Facebook makes data more accessible, and it can be extensive


Posted on: March 29th, 2018 by ABC News No Comments

iStock/Thinkstock(MENLO PARK, Calif.) — You can now easily download all of the data Facebook has stored about your profile in one simple step – and the information you’ll find might astound you.

Facebook announced Wednesday that it would be overhauling its privacy settings in the wake of the Cambridge Analytica scandal that left many fearful that their personal data had been compromised and launched a trending movement of users who vowed to delete Facebook.

But according to a cybersecurity expert, just because a user deletes their Facebook account doesn’t mean their personal data is going to permanently erased from the web. By the time a user gets around to deleting information, it’s likely already been stored in other places within the social media site they post to, in the cloud, or been picked up by an internet bot.

“That information is never really deleted,” said Tyler Cohen, a former DIA senior intelligence officer. “You can’t delete it. Once the cat’s out of the bag, which it is, there’s no way it’s going back in.”

Facebook doubled down on its promises to up security measures Wednesday by launching new privacy features, including one that compiles all of a user’s data into a single location. Much of this data was already available to users on Facebook, but now the company says finding, and in some cases deleting, data is easier than ever.

In most cases, users gave permission to Facebook and other social platforms to collect the data now available for them to download.

“Essentially you are signing a contract and often times they’re going to tell you what they’ll have access to,” Cohen said. “Sometimes it easy to understand and sometimes it’s in language that normal people who aren’t lawyers don’t understand.”

That means users are often giving companies and third-party applications permission to access their photos, microphone, and geolocation. Cohen said.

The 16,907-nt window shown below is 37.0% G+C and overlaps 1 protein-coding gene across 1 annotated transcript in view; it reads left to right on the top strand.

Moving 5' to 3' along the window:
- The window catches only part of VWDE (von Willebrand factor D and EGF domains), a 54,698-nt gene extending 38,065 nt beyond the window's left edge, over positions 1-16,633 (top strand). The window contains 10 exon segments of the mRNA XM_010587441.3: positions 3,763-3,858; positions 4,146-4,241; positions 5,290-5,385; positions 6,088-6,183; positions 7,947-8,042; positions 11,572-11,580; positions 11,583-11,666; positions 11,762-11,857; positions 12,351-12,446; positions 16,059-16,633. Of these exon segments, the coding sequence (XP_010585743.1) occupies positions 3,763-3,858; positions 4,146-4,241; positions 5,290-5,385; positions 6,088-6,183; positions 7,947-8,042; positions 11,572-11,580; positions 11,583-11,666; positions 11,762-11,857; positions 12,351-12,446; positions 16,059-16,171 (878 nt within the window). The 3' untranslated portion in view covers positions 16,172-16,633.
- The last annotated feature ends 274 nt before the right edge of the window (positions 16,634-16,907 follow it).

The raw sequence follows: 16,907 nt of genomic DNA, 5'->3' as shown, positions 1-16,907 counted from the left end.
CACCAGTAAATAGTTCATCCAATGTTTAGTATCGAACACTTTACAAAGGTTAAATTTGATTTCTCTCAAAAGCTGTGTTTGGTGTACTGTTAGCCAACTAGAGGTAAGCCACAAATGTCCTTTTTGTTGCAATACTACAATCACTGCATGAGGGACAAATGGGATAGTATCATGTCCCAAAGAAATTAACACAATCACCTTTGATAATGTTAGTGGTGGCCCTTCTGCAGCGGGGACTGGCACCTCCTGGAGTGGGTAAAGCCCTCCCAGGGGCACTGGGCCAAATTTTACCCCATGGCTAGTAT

Users who want to download their data can do so by logging onto their Facebook page, clicking the settings tab, and then selecting the link that says “download a copy of your Facebook data.” Facebook will send an email a few minutes later when data is ready to be downloaded, and users can retrieve their data as a zip file.

 On “World News Tonight”, ABC News Chief Business correspondent Rebecca Jarvis showed a printout of one user’s data download. The stack of data was hundreds of pages high.

So if users were to download those hundreds of pages of data, what exactly would they find? Some of the available data that might be anticipated: likes, timeline posts and shares.

But here are some other data points users might anticipate if they choose to download their data from Facebook based on a test conducted by ABC News, although each user’s results might vary and be unique to them:

  • Contact information, including cell phone numbers, for hundreds of Facebook friends: Under the contact info tab users can find lists of hundreds of their Facebook friends personal phone numbers. Often the archive of Facebook phone numbers is far more extensive than a users personal contact list and includes the phone numbers of individuals a user may not have communicated with for years.